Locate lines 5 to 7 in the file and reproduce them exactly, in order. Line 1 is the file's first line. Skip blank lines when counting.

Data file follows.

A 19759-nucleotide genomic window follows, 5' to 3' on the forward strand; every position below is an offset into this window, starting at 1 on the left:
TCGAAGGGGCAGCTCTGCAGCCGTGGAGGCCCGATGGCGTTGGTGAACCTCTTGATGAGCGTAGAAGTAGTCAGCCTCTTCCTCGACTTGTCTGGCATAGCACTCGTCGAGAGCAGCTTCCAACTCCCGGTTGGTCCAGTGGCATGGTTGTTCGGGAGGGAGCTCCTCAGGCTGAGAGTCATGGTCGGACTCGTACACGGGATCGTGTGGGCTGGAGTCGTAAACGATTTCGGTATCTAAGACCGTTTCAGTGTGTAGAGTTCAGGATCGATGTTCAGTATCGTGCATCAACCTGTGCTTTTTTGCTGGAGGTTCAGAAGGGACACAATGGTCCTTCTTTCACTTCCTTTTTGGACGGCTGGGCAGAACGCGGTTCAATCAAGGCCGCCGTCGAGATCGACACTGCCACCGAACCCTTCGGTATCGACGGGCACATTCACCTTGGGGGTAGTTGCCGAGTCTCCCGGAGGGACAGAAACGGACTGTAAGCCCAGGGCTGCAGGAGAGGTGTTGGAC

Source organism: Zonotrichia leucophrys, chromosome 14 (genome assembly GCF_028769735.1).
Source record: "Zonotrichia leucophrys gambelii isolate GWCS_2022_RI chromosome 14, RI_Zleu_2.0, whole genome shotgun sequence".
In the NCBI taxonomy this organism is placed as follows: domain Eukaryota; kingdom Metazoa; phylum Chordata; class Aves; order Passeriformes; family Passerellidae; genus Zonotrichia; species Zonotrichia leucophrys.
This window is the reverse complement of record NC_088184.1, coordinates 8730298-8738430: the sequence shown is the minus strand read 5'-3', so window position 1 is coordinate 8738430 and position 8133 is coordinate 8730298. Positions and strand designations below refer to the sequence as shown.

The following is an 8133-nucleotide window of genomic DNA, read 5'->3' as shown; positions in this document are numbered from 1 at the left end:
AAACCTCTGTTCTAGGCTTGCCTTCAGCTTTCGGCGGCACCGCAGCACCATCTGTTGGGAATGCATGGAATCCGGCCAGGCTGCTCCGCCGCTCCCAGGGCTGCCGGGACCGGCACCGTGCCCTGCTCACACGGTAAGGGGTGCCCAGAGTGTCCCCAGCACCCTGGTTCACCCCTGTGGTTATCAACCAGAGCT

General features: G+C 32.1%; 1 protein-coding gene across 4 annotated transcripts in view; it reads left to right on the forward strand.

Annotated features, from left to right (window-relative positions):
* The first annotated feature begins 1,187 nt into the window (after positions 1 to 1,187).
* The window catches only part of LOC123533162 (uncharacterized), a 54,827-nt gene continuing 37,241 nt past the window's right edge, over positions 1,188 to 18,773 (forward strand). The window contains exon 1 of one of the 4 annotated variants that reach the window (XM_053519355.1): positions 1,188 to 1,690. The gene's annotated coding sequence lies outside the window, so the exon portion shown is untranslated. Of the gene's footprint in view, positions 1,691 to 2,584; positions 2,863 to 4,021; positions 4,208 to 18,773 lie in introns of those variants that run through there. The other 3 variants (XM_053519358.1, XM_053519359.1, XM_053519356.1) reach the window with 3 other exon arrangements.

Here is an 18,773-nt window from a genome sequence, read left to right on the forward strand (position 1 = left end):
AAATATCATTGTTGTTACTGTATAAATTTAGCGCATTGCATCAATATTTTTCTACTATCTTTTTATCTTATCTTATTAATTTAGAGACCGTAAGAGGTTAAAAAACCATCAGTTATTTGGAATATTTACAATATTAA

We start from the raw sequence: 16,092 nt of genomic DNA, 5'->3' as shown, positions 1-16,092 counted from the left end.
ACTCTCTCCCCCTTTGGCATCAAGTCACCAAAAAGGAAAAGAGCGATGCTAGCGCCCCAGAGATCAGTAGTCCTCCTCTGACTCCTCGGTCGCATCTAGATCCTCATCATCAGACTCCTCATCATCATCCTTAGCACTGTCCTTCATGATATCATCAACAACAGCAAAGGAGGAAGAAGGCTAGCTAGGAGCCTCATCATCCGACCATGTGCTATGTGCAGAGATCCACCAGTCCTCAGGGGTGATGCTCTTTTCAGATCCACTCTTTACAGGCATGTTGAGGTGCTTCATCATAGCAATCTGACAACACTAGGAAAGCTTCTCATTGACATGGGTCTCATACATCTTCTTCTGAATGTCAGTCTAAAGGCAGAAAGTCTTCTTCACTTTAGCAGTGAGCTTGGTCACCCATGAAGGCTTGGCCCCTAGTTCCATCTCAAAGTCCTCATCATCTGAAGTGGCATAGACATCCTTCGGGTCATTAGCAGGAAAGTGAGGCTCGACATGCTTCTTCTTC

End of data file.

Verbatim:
In the NCBI taxonomy this organism is placed as follows: domain Eukaryota; kingdom Metazoa; phylum Chordata; class Aves; order Passeriformes; family Passerellidae; genus Zonotrichia; species Zonotrichia leucophrys.
This window is the reverse complement of record NC_088184.1, coordinates 8730298-8738430: the sequence shown is the minus strand read 5'-3', so window position 1 is coordinate 8738430 and position 8133 is coordinate 8730298. Positions and strand designations below refer to the sequence as shown.

The following is an 8133-nucleotide window of genomic DNA, read 5'->3' as shown; positions in this document are numbered from 1 at the left end: